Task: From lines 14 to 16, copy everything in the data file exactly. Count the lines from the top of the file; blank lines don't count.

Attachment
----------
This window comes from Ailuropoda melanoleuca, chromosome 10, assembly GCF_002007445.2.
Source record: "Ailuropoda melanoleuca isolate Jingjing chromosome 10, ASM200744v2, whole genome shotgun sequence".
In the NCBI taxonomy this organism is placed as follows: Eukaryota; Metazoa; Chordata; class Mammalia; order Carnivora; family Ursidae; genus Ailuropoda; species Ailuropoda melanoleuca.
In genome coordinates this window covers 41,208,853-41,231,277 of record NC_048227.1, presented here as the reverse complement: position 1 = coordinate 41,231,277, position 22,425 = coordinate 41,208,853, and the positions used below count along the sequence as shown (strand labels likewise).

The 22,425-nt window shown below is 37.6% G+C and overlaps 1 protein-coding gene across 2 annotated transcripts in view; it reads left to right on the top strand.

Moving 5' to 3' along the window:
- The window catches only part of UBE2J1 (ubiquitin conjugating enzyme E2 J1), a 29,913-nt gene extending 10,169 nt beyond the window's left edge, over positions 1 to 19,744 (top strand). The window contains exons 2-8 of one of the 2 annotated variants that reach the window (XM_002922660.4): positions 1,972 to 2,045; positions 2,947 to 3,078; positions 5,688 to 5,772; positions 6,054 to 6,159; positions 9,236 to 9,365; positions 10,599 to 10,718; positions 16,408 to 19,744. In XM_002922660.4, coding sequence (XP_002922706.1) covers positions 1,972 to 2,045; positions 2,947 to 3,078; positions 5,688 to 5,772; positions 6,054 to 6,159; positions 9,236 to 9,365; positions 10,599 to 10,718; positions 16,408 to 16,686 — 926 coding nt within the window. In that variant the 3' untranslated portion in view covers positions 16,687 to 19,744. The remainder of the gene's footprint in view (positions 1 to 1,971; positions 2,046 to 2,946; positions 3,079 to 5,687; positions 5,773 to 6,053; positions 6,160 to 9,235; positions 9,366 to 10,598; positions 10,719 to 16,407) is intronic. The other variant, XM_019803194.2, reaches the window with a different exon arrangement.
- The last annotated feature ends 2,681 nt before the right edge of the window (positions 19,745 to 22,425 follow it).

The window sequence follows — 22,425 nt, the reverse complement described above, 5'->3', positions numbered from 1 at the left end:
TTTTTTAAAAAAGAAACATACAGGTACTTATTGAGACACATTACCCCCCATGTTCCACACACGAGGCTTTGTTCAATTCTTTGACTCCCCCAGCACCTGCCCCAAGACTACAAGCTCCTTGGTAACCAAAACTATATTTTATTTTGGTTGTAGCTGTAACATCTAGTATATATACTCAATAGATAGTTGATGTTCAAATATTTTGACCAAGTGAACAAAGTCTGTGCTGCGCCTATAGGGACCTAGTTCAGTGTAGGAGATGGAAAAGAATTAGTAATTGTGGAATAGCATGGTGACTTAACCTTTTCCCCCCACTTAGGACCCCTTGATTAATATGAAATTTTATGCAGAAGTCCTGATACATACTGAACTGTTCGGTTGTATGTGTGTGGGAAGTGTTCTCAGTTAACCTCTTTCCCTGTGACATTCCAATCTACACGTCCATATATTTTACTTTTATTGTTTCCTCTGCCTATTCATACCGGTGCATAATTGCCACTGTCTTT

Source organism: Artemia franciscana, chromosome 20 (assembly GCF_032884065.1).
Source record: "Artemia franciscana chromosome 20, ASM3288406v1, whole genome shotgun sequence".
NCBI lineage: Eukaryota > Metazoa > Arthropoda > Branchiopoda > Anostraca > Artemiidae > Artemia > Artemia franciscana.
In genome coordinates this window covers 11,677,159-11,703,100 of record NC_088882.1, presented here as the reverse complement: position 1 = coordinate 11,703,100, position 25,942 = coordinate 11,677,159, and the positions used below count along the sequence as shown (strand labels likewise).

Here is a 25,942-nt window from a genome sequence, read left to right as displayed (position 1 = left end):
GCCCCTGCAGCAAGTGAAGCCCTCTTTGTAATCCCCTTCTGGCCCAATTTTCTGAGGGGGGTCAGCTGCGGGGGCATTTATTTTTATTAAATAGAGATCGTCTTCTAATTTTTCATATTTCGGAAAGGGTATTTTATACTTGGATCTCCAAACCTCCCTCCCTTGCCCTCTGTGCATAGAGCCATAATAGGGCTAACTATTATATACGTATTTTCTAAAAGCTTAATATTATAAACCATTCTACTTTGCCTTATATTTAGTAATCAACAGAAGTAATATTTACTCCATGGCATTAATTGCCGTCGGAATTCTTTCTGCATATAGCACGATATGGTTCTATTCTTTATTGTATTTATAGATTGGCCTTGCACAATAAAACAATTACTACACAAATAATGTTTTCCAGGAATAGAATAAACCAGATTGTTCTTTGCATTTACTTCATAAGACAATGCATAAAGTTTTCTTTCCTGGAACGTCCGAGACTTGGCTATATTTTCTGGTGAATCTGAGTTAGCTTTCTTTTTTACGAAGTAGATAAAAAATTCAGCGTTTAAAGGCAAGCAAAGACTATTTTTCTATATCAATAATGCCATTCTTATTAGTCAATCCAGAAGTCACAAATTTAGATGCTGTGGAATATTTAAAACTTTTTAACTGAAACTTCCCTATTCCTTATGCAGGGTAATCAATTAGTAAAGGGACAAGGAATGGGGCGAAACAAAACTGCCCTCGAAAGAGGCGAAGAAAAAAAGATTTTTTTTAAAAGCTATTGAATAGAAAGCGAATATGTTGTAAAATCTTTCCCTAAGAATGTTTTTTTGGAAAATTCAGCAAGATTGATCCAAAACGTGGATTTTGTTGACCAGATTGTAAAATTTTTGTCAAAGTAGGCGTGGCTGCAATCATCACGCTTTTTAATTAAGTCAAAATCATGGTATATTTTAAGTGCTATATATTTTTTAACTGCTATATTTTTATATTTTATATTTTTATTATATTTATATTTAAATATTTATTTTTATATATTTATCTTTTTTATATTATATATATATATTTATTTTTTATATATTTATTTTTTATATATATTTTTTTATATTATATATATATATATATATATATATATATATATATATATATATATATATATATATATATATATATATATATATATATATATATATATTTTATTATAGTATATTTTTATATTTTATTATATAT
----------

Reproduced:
In genome coordinates this window covers 11,677,159-11,703,100 of record NC_088882.1, presented here as the reverse complement: position 1 = coordinate 11,703,100, position 25,942 = coordinate 11,677,159, and the positions used below count along the sequence as shown (strand labels likewise).

Here is a 25,942-nt window from a genome sequence, read left to right as displayed (position 1 = left end):
GCCCCTGCAGCAAGTGAAGCCCTCTTTGTAATCCCCTTCTGGCCCAATTTTCTGAGGGGGGTCAGCTGCGGGGGCATTTATTTTTATTAAATAGAGATCGTCTTCTAATTTTTCATATTTCGGAAAGGGTATTTTATACTTGGATCTCCAAACCTCCCTCCCTTGCCCTCTGTGCATAGAGCCATAATAGGGCTAACTATTATATACGTATTTTCTAAAAGCTTAATATTATAAACCATTCTACTTTGCCTTATATTTAGTAATCAACAGAAGTAATATTTACTCCATGGCATTAATTGCCGTCGGAATTCTTTCTGCATATAGCACGATATGGTTCTATTCTTTATTGTATTTATAGATTGGCCTTGCACAATAAAACAATTACTACACAAATAATGTTTTCCAGGAATAGAATAAACCAGATTGTTCTTTGCATTTACTTCATAAGACAATGCATAAAGTTTTCTTTCCTGGAACGTCCGAGACTTGGCTATATTTTCTGGTGAATCTGAGTTAGCTTTCTTTTTTACGAAGTAGATAAAAAATTCAGCGTTTAAAGGCAAGCAAAGACTATTTTTCTATATCAATAATGCCATTCTTATTAGTCAATCCAGAAGTCACAAATTTAGATGCTGTGGAATATTTAAAACTTTTTAACTGAAACTTCCCTATTCCTTATGCAGGGTAATCAATTAGTAAAGGGACAAGGAATGGGGCGAAACAAAACTGCCCTCGAAAGAGGCGAAGAAAAAAAGATTTTTTTTAAAAGCTATTGAATAGAAAGCGAATATGTTGTAAAATCTTTCCCTAAGAATGTTTTTTTGGAAAATTCAGCAAGATTGATCCAAAACGTGGATTTTGTTGACCAGATTGTAAAATTTTTGTCAAAGTAGGCGTGGCTGCAATCATCACGCTTTTTAATTAAGTCAAAATCATGGTATATTTTAAGTGCTATATATTTTTTAACTGCTATATTTTTATATTTTATATTTTTATTATATTTATATTTAAATATTTATTTTTATATATTTATCTTTTTTATATTATATATATATATTTATTTTTTATATATTTATTTTTTATATATATTTTTTTATATTATATATATATATATATATATATATATATATATATATATATATATATATATATATATATATATATATATATATATATATATATATATTTTATTATAGTATATTTTTATATTTTATTATATAT